When calculated on the level of DE, the food intake requirements of these patients is distinctly higher; taking into account the reduced energetic value of the diet in these patients, this might be another relevant factor.
Although this calculation has some limitations as the digestibility of nutrients may vary depending on source and treatment of the food [59,60,73] and postileal fermentation of starch and protein was not included, the results impressively show the marked effects of EPI on the capability to generate digestible energy from food. The data indicate that the nutrient intake needs to be much higher in EPI-patients to achieve a balanced energy status compared to the controls if there is no proper PERT. Furthermore, the data clearly show that starch as well as protein digestion are impaired considerably. Therefore, the need for using enzyme products containing amylolytic as well as proteolytic enzymes is mandatory in EPI-patients. The impressive increase of nutrient digestibility due to PERT was seen in several experimental studies using the PL-pig as an animal model for human EPI [23,31,33,37,41,50,53,54,61,62,63,64,65,66,67,68,69]. In juvenile individuals with EPI a proper PERT is indispensable to prevent growth retardation [30,36,37].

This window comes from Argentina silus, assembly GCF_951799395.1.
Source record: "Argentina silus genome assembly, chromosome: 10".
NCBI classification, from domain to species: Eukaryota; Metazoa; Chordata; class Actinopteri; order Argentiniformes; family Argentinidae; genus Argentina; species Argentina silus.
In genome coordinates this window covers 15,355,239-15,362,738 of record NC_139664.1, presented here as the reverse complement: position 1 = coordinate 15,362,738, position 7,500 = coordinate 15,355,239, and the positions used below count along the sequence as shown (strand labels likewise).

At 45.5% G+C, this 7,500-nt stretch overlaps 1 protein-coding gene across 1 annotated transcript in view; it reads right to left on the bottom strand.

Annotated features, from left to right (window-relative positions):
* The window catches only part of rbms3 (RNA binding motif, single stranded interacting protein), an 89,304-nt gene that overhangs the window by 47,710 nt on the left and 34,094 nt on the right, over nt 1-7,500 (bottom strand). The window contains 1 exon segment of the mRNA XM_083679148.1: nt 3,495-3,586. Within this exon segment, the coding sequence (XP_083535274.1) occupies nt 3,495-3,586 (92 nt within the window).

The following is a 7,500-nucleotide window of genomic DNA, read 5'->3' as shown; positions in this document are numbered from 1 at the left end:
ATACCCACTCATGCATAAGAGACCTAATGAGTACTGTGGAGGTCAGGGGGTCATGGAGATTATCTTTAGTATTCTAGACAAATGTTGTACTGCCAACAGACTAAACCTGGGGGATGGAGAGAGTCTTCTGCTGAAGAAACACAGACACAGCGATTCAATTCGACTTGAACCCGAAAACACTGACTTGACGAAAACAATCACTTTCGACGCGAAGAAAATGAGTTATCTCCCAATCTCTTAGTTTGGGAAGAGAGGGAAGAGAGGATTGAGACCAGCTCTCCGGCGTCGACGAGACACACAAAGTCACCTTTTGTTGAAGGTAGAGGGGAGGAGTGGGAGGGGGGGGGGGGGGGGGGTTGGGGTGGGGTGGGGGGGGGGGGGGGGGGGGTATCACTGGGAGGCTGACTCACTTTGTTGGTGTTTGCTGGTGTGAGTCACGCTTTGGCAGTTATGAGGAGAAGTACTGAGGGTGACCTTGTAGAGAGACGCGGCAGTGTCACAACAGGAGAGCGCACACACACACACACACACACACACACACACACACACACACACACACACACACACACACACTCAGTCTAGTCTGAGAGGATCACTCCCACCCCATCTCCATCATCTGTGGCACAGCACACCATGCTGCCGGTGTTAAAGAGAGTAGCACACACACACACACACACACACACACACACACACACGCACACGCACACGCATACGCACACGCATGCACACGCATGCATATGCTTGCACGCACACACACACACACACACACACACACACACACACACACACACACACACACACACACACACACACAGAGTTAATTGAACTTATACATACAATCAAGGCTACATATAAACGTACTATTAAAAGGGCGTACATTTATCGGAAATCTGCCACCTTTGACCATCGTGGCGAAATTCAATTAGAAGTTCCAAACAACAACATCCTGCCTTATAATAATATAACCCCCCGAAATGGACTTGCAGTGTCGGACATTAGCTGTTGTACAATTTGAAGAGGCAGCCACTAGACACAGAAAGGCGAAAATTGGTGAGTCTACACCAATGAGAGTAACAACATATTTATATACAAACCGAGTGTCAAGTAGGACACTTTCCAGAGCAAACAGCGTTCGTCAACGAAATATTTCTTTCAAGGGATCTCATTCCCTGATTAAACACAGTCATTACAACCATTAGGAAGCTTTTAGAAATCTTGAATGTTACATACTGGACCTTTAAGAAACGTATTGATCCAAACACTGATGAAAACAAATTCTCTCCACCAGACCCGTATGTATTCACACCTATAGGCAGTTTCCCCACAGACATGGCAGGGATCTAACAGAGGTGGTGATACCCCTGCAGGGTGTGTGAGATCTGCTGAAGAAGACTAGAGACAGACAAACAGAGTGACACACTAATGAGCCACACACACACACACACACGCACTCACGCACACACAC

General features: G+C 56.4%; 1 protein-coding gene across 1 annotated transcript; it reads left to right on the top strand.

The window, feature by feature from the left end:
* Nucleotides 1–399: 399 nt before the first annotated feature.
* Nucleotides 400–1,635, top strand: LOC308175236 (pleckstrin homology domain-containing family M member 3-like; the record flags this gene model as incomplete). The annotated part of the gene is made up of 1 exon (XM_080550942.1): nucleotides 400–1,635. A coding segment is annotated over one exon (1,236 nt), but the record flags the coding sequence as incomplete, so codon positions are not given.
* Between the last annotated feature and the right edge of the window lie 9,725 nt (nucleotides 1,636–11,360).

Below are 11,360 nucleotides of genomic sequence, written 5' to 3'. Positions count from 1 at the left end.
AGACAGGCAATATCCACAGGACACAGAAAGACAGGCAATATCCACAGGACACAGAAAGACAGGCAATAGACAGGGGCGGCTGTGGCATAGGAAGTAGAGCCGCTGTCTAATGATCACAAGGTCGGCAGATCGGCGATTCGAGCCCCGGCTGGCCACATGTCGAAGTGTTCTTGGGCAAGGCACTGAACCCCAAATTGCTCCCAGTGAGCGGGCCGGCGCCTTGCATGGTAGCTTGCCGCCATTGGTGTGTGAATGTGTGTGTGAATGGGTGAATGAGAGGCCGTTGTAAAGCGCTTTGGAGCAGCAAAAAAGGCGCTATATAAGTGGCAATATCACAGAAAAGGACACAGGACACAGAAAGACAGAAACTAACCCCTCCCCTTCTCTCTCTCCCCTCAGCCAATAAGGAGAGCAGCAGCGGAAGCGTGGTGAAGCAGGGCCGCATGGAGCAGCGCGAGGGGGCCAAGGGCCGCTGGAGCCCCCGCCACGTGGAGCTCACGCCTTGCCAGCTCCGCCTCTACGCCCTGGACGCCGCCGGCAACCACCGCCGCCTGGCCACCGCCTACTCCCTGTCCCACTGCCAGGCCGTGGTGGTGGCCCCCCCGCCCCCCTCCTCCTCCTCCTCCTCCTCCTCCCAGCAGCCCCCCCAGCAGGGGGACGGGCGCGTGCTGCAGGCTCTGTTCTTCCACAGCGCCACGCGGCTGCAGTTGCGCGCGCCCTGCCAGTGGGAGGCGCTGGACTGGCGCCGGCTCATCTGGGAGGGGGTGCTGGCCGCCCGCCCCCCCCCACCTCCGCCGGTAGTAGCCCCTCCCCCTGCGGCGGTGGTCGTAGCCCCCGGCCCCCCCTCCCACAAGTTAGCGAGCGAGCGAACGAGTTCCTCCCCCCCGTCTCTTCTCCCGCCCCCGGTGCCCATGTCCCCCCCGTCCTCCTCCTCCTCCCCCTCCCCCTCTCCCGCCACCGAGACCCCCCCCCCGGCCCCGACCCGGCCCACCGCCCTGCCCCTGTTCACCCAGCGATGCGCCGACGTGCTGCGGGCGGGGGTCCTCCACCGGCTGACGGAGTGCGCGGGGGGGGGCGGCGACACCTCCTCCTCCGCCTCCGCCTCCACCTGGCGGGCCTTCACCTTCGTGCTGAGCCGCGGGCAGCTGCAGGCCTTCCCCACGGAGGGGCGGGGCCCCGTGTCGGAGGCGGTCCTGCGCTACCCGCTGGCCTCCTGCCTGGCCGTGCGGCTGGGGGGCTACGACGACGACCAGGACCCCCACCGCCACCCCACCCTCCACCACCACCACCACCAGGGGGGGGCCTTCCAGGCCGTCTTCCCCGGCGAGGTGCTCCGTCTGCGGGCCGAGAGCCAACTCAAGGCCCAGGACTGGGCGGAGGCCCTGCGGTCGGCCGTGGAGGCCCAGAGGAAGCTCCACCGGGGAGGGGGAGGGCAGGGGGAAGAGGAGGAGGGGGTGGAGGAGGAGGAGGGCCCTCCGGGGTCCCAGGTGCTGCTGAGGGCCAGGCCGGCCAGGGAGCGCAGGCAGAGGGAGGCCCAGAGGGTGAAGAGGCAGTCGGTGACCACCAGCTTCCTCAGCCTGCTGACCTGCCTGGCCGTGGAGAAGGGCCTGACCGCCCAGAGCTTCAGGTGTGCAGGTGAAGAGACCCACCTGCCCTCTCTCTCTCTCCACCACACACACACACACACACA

To summarize, the results generated in the animal model of the ileo-cecal fistulated pig clearly show that the enzymatic (prececal) digestion of protein and starch is markedly overestimated when feces are used as samples. As feces are the only matrix available in human patients, the limitations of this matrix should be addressed [76]. As there is good evidence that the data generated in animal studies can be transferred to human situation, these data are highly valuable to optimize therapy and nutritional measures in EPI-patients. Taking into account the high compensative digestive capacity of the hindgut for starch and protein [34,45], it becomes obvious that testing amylolytic and proteolytic enzymes can be done accurately only by determining prececal digestibility of starch and protein. Experimental studies in this animal model have repeatedly shown that there is no correlation between the effects of different sources of starch in healthy control animals and animals with experimentally-induced EPI [59,60]. In a recent study, it was shown that high caloric drinks which are highly digestible in healthy controls were markedly less digestible in PL-pigs [58]. From these findings, it can be concluded that dietetics and dietetic measures need to be tested and proven in a suitable animal model. Therefore, the combination of the experimentally-induced EPI and the ability of measure the prececal digestibility in this model offers a great chance to optimize PERT as well as diets and drinks designed for patients with maldigestion [55,58].